Spice up your life by taking a dip into chocolate's rich history
scoundrel, Casanova, was said to have preferred chocolate to champagne
as an aphrodisiac. But let's give him the benefit of the doubt.
Maybe he chose chocolate for its restorative powers after a night
of partying. In his day, it was common to begin the day with a cup
Among the great
technical advances of the 19th century were two wonderful developments
in terms of chocolate. The first came in 1828 when the process for
making cocoa was patented by C. J. van Houten. Then, in 1847, an
English company combined cocoa butter, chocolate liquor and sugar
to make a chocolate fit for eating plain. By the end of the 19th
century, chocolate was something schoolchildren drank.
begins as yellow fruit pods dangling from the trunk and main branches
of the tropical cacao tree. Each pod contains about 40 almond-sized
cocoa beans. After the pods ripen, the beans are placed in the sun
for several days to dry and ferment. They are then cleaned, dried,
cured and roasted to develop flavor and reduce bitterness. Then
they are crushed to release the nib. The nibs are then shipped to
chocolate manufacturers where they are roasted, then crushed again
into a thick paste known as chocolate liquor.
liquor contains about 53 percent fat, which is known as cocoa butter.
The chocolate liquor is further refined into the forms ready for
If you are
interested in melting chocolate for your uses, remember two simple
rules. First, the chocolate should not exceed a temperature of 120
degrees or there will be some flavor loss. And most importantly,
water must never come into contact with the chocolate. If water
does come into contact with the chocolate, it will seize. If seizing
does occur, the addition of fat, such as shortening or cocoa butter
will somewhat restore the chocolate to a workable condition.
available in many forms and varieties for many uses. White chocolate
is not chocolate at all, but a man-made product that does not contain
any chocolate solids or chocolate liquor. The finest white chocolates
may contain cocoa butter with other ingredients. Chocolate is high
in calories and fats. It does contain small amounts of vitamin A
and some trace minerals. All chocolates should be stored at a cool,
consistent temperature, away from strong odors and moisture.
Try the following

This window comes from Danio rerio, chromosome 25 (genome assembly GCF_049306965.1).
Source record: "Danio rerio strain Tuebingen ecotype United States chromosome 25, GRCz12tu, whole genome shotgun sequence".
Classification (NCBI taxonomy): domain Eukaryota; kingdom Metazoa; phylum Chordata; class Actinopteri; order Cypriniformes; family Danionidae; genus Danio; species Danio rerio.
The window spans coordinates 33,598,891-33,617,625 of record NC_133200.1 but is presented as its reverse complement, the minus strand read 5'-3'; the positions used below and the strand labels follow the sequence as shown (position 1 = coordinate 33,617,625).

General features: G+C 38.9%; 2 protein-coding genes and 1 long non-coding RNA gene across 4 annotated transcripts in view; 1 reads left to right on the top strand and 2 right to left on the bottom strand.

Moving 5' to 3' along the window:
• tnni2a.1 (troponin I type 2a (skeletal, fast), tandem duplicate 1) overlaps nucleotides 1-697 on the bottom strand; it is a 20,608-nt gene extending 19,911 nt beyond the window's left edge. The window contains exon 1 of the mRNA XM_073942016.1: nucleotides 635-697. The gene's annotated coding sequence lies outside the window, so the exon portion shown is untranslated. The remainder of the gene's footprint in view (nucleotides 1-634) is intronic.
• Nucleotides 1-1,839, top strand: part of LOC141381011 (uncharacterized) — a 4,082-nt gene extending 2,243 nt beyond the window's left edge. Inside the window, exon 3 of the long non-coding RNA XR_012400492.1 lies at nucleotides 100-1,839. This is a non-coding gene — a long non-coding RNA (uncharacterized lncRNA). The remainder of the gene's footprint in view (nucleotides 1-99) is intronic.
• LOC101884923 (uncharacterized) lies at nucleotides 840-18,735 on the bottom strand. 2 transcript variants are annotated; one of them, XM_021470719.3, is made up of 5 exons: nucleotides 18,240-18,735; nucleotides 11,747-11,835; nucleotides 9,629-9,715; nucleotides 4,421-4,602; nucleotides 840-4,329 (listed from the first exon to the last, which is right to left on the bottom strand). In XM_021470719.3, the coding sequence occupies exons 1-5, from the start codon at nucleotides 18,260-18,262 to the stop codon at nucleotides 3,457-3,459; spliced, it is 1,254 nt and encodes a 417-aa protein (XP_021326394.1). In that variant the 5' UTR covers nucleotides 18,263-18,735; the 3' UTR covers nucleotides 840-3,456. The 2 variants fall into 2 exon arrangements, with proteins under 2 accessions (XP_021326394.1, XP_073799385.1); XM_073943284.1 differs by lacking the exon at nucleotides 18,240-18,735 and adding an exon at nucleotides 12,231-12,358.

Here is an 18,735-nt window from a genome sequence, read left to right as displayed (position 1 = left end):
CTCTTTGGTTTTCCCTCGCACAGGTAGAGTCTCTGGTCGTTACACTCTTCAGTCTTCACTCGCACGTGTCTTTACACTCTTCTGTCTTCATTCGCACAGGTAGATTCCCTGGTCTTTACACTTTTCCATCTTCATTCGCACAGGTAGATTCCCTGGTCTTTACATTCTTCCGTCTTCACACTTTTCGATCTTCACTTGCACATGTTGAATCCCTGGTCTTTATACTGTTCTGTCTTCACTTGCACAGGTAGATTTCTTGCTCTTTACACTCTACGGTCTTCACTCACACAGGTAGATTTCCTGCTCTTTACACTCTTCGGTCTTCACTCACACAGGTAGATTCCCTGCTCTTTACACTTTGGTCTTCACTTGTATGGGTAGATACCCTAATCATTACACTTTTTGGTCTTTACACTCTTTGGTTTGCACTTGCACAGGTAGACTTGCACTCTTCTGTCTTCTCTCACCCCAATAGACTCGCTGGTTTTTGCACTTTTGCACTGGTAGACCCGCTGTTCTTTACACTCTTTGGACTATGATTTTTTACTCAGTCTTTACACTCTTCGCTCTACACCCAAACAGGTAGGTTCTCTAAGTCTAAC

chocolate recipes and spice up your life.
1/3 c. sugar
2 strips lemon
24 dried apricots
2 oz. bittersweet
chocolate, coarsely chopped
1 T. chopped
Line a baking
sheet with wax paper and place a wire rack on top; set aside. In
a small saucepan, combine sugar, lemon zest, cinnamon stick and
one cup of water; bring to a boil, stirring to dissolve the sugar.
Reduce the heat to medium and simmer for three minutes. Add apricots
and gently simmer just until tender, six to eight minutes. With
a slotted spoon, transfer the apricots to the rack. Let cool completely.
In a small metal bowl set over a pan of barely simmering water,
melt chocolate. Dip half of a poached apricot in the chocolate,
letting the excess drip off. Sprinkle some chopped pistachios over
the chocolate half and return the apricot to the rack. Repeat with
the remaining apricots. Refrigerate until the chocolate has set,
about 20 minutes. Store in an airtight container, with wax paper
between each layer, in the refrigerator for up to one week.
3/4 c. semisweet
chocolate chips, melted
1 pkg. extra-firm
1/4 t. salt
3 large egg
1/4 c. water
or cocoa (optional)
and tofu in a food processor or blender, and process two minutes
or until smooth. Place salt and egg whites in a medium bowl, and
beat with a mixer at high speed until stiff peaks form. Combine
sugar and water in a small saucepan, bring to a boil. Cook, without
stirring, until candy thermometer register 238 degrees. Pour the
hot sugar syrup in a thin stream over the egg whites, beating at
high speed. Gently stir one-fourth of meringue into the tofu mixture;
gently fold in remaining meringue. Spoon a half of a cup of mousse
into each of the eight, six ounce custard cups. Cover and chill
for at least four hours. Garnish with whipped topping and grated
chocolate, if desired.
3/4 c. sugar,
divided into 4 oz. and 2 oz.1/4 t. salt
6 eggs, separated
2 t. vanilla
2 graham cracker
Mix the gelatin
in a small amount of water, according to package directions to soften
and set aside. Combine the milk and chocolate in a heavy saucepan
and warm over low heat until the chocolate melts. Add four ounces
of the sugar, the salt and the egg yolks. Continue cooking, stirring
constantly, until the mixture thickens. Remove from the heat and
add the gelatin, stirring until completely dissolved. Pour the mixture
into a bowl and chill until very thick.
Whip the egg
whites to soft peaks. Add the vanilla and the remaining sugar and
whip to stiff peaks. Fold the whites into the chocolate. Mound the
chiffon into the pie shells and chill for several hours before serving.
Garnish with the whipped cream and chocolate shavings as desired.
Chef Pam Lewis
is lead instructor of Southern Miss Gulf Coast Culinary Arts Academy.
For information on the
Culinary Arts Academy, call (228) 214-3240. For recipe/story requests,
culinary questions or
Chef Pam at firstname.lastname@example.org or write to her at
Chef Pam Lewis,
Culinary Arts Academy
of Southern Mississippi Gulf Coast
730 East Beach